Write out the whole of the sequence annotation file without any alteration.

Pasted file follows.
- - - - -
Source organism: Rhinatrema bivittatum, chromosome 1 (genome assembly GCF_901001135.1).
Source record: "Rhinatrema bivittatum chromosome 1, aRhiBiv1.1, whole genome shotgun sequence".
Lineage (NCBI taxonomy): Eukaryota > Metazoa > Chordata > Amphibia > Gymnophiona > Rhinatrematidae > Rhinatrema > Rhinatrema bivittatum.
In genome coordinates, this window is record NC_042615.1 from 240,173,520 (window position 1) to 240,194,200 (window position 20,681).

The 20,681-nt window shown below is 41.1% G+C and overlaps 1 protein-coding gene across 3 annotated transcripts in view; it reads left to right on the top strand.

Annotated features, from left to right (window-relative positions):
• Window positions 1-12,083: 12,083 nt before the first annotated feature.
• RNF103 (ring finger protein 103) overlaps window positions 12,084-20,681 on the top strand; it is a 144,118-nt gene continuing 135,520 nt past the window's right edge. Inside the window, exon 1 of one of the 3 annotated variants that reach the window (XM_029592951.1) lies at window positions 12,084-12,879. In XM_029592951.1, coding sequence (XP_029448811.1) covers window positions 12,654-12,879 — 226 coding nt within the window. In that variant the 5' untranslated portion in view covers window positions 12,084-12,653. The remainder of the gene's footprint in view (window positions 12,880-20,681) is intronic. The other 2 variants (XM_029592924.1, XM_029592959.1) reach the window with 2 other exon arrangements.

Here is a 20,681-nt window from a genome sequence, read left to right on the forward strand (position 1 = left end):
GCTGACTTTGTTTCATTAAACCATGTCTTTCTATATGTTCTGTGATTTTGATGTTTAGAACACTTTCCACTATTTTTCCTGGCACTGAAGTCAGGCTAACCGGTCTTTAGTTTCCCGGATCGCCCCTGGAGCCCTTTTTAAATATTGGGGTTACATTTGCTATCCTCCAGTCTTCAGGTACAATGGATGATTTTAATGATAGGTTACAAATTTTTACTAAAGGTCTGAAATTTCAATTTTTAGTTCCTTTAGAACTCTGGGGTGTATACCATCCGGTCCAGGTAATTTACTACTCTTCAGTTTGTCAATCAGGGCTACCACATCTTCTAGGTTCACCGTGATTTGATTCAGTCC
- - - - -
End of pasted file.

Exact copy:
Source organism: Rhinatrema bivittatum, chromosome 1 (genome assembly GCF_901001135.1).
Source record: "Rhinatrema bivittatum chromosome 1, aRhiBiv1.1, whole genome shotgun sequence".
Lineage (NCBI taxonomy): Eukaryota > Metazoa > Chordata > Amphibia > Gymnophiona > Rhinatrematidae > Rhinatrema > Rhinatrema bivittatum.
In genome coordinates, this window is record NC_042615.1 from 240,173,520 (window position 1) to 240,194,200 (window position 20,681).

The 20,681-nt window shown below is 41.1% G+C and overlaps 1 protein-coding gene across 3 annotated transcripts in view; it reads left to right on the top strand.

Annotated features, from left to right (window-relative positions):
• Window positions 1-12,083: 12,083 nt before the first annotated feature.
• RNF103 (ring finger protein 103) overlaps window positions 12,084-20,681 on the top strand; it is a 144,118-nt gene continuing 135,520 nt past the window's right edge. Inside the window, exon 1 of one of the 3 annotated variants that reach the window (XM_029592951.1) lies at window positions 12,084-12,879. In XM_029592951.1, coding sequence (XP_029448811.1) covers window positions 12,654-12,879 — 226 coding nt within the window. In that variant the 5' untranslated portion in view covers window positions 12,084-12,653. The remainder of the gene's footprint in view (window positions 12,880-20,681) is intronic. The other 2 variants (XM_029592924.1, XM_029592959.1) reach the window with 2 other exon arrangements.

Here is a 20,681-nt window from a genome sequence, read left to right on the forward strand (position 1 = left end):
GCTGACTTTGTTTCATTAAACCATGTCTTTCTATATGTTCTGTGATTTTGATGTTTAGAACACTTTCCACTATTTTTCCTGGCACTGAAGTCAGGCTAACCGGTCTTTAGTTTCCCGGATCGCCCCTGGAGCCCTTTTTAAATATTGGGGTTACATTTGCTATCCTCCAGTCTTCAGGTACAATGGATGATTTTAATGATAGGTTACAAATTTTTACTAAAGGTCTGAAATTTCAATTTTTAGTTCCTTTAGAACTCTGGGGTGTATACCATCCGGTCCAGGTAATTTACTACTCTTCAGTTTGTCAATCAGGGCTACCACATCTTCTAGGTTCACCGTGATTTGATTCAGTCC